Mick O'Dwyer has questioned the decision to replace the All-Ireland football quarter-finals with the Super 8 series, describing it as a 'backward step' for the Championship.
The most successful manager in football history is an advocate of scrapping the provincial championships in favour of an open draw and believes that a big opportunity has been lost.
"If the system was going to be changed, it should have been changed for everyone," said the Kerry legend. "I have always been a great believer in trying new things but this does nothing other than create some extra games for eight counties.
"We know who the bulk of them will be most years so what's in it for the weaker counties? They are the ones that need to be helped."
O'Dwyer is opposed to the principle of introducing a round-robin to the latter stages of the Championship
"League is League and Championship is Championship but now we have a small league to decide who gets to the semi-finals. I don't like it," he said.
"On top of that, it will make it much harder for counties outside the top few to get to the semi-finals. It was great to see Tipperary there last year. Fermanagh and Wexford got there over the years too but it will be much harder for counties like that from next year on.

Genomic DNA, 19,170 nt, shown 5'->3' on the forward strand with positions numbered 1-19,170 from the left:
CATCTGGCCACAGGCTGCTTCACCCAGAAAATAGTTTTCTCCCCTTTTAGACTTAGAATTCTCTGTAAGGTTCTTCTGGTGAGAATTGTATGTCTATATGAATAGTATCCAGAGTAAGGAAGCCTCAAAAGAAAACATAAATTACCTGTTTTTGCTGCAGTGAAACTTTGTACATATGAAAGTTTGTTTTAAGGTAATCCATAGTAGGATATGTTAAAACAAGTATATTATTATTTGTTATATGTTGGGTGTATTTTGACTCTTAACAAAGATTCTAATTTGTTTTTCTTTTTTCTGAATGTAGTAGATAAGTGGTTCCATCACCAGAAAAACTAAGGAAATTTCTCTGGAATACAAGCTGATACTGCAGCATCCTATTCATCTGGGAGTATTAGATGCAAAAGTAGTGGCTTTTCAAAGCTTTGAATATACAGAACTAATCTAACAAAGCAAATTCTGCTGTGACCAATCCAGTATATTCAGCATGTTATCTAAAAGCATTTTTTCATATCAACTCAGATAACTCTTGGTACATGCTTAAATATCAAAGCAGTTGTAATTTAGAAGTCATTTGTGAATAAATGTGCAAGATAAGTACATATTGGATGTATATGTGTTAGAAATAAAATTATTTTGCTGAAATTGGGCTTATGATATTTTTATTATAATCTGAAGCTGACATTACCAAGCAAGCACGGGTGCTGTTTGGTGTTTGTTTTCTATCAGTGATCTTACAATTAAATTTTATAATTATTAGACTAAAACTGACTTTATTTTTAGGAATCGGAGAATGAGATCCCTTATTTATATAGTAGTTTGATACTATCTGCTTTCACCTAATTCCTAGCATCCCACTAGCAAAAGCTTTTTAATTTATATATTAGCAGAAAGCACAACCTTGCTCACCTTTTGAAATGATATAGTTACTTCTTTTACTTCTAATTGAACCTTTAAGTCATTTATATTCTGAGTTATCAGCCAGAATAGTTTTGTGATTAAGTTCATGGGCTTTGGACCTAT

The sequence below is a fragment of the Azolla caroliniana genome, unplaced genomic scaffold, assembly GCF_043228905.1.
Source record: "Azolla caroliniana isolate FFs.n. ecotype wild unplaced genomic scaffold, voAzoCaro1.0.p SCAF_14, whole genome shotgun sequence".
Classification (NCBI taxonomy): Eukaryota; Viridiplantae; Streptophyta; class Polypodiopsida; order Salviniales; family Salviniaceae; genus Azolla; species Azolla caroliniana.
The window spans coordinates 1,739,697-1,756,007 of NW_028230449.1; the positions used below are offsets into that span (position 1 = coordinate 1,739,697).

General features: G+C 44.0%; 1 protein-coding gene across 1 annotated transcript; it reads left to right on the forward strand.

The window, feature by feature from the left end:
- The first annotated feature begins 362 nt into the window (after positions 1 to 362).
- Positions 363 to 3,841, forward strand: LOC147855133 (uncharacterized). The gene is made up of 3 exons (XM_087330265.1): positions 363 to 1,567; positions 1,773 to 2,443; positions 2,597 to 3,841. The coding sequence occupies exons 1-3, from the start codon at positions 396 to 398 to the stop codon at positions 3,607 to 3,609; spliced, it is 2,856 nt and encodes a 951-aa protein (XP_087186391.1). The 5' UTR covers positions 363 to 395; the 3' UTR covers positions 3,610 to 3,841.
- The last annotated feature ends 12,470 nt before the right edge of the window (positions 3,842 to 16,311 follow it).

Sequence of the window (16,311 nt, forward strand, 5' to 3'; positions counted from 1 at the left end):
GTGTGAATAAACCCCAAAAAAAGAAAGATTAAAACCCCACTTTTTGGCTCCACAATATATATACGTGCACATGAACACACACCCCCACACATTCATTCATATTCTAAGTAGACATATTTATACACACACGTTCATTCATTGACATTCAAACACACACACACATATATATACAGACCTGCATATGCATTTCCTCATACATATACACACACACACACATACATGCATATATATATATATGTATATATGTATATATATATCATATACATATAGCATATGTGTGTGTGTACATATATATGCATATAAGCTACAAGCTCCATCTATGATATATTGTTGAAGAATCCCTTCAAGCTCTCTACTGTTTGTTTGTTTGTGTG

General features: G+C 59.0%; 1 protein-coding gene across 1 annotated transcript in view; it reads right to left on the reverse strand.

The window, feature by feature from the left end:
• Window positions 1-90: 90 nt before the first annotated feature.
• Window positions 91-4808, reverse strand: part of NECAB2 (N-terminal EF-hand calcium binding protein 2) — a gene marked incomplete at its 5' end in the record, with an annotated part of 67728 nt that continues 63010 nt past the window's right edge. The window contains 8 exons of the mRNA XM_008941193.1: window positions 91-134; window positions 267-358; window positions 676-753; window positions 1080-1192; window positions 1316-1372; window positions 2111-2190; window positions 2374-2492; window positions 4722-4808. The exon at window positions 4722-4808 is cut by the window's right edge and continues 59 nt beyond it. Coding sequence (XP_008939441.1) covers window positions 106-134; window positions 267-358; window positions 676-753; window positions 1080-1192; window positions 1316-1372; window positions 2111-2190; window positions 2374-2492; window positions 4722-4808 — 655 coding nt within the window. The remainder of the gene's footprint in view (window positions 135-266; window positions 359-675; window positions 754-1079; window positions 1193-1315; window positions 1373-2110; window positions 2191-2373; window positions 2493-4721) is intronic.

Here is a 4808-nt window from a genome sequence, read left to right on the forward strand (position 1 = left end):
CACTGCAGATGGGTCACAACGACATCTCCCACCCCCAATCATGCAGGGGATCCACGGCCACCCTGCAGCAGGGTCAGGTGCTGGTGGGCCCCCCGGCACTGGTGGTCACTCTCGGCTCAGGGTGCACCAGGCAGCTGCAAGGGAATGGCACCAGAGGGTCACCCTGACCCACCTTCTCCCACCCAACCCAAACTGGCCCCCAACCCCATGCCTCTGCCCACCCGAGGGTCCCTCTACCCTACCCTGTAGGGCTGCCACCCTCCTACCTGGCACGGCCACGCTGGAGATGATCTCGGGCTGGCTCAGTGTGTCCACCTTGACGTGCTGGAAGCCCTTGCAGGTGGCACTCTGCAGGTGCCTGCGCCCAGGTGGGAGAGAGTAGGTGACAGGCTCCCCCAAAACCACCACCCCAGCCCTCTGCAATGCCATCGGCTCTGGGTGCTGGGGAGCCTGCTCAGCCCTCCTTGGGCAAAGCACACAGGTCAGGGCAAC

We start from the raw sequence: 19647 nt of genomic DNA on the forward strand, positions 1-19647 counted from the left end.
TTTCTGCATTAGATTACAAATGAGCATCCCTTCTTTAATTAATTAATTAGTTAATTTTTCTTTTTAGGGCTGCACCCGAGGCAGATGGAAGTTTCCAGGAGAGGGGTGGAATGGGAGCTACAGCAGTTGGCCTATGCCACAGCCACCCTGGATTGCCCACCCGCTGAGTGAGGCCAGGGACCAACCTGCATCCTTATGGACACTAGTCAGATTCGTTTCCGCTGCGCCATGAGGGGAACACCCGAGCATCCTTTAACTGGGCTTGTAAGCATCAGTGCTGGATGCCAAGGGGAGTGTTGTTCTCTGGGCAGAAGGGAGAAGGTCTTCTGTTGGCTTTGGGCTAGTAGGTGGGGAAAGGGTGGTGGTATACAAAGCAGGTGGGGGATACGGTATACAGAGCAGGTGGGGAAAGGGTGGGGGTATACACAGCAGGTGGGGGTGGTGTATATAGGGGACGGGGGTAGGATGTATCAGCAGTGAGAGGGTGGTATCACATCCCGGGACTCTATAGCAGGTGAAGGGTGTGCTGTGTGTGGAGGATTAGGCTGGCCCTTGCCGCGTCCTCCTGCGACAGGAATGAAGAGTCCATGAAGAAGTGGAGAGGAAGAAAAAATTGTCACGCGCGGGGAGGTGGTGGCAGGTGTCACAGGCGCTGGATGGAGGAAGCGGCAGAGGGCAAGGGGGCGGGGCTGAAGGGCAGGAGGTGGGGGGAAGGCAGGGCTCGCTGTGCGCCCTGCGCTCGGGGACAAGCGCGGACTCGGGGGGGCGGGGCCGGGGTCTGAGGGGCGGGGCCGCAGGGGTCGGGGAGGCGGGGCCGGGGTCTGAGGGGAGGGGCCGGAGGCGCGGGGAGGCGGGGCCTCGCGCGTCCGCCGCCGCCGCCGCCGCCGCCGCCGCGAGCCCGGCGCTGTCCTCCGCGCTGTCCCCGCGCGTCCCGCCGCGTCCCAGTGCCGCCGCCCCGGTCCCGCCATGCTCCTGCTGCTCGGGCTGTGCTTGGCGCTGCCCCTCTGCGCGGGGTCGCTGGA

"I just cannot figure how it was decided that the only change the championship needed was more games for some teams. What about the rest?" he said.
Meanwhile, he doesn't believe that despite the historic dimension to Saturday's night Kerry-Dublin clash in Tralee the outcome will have any bearing on the rest of the year.
Dublin are attempting to equal Kerry's record of going unbeaten for 34 successive matches, which has generated huge interest.
"There's always a buzz around Kerry-Dublin games anyway but whatever happens on Saturday, it won't mean much later on.
"The league is a grand competition but all that ever matters is the championship," he said.